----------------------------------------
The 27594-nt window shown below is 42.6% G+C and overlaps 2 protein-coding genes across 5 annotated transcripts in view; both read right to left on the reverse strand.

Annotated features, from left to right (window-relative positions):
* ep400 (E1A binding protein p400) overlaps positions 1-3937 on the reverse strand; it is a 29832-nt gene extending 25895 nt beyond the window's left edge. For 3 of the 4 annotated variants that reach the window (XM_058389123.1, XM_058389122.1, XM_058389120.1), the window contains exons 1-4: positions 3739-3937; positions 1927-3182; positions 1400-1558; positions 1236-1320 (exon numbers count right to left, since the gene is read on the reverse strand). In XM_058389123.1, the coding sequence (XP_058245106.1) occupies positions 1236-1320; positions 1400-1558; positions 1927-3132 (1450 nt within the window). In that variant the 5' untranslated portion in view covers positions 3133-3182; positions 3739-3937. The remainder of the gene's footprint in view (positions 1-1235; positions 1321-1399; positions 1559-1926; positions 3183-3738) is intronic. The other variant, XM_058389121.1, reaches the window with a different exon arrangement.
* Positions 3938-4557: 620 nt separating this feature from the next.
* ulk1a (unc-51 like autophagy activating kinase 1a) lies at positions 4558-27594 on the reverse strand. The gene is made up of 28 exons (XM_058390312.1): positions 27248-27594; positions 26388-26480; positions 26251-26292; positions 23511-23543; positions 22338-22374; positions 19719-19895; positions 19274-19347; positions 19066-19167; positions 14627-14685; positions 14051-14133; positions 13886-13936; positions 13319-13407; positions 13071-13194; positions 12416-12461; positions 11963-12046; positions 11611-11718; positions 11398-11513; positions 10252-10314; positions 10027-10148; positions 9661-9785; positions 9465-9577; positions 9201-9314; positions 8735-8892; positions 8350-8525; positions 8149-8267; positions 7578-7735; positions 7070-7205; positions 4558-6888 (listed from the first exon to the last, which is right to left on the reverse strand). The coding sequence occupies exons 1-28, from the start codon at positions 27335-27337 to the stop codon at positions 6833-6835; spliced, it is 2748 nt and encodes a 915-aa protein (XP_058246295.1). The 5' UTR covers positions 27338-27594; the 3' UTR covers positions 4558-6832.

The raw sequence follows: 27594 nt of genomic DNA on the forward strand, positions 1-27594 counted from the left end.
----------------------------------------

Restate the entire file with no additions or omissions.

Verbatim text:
The 27594-nt window shown below is 42.6% G+C and overlaps 2 protein-coding genes across 5 annotated transcripts in view; both read right to left on the reverse strand.

Annotated features, from left to right (window-relative positions):
* ep400 (E1A binding protein p400) overlaps positions 1-3937 on the reverse strand; it is a 29832-nt gene extending 25895 nt beyond the window's left edge. For 3 of the 4 annotated variants that reach the window (XM_058389123.1, XM_058389122.1, XM_058389120.1), the window contains exons 1-4: positions 3739-3937; positions 1927-3182; positions 1400-1558; positions 1236-1320 (exon numbers count right to left, since the gene is read on the reverse strand). In XM_058389123.1, the coding sequence (XP_058245106.1) occupies positions 1236-1320; positions 1400-1558; positions 1927-3132 (1450 nt within the window). In that variant the 5' untranslated portion in view covers positions 3133-3182; positions 3739-3937. The remainder of the gene's footprint in view (positions 1-1235; positions 1321-1399; positions 1559-1926; positions 3183-3738) is intronic. The other variant, XM_058389121.1, reaches the window with a different exon arrangement.
* Positions 3938-4557: 620 nt separating this feature from the next.
* ulk1a (unc-51 like autophagy activating kinase 1a) lies at positions 4558-27594 on the reverse strand. The gene is made up of 28 exons (XM_058390312.1): positions 27248-27594; positions 26388-26480; positions 26251-26292; positions 23511-23543; positions 22338-22374; positions 19719-19895; positions 19274-19347; positions 19066-19167; positions 14627-14685; positions 14051-14133; positions 13886-13936; positions 13319-13407; positions 13071-13194; positions 12416-12461; positions 11963-12046; positions 11611-11718; positions 11398-11513; positions 10252-10314; positions 10027-10148; positions 9661-9785; positions 9465-9577; positions 9201-9314; positions 8735-8892; positions 8350-8525; positions 8149-8267; positions 7578-7735; positions 7070-7205; positions 4558-6888 (listed from the first exon to the last, which is right to left on the reverse strand). The coding sequence occupies exons 1-28, from the start codon at positions 27335-27337 to the stop codon at positions 6833-6835; spliced, it is 2748 nt and encodes a 915-aa protein (XP_058246295.1). The 5' UTR covers positions 27338-27594; the 3' UTR covers positions 4558-6832.

The raw sequence follows: 27594 nt of genomic DNA on the forward strand, positions 1-27594 counted from the left end.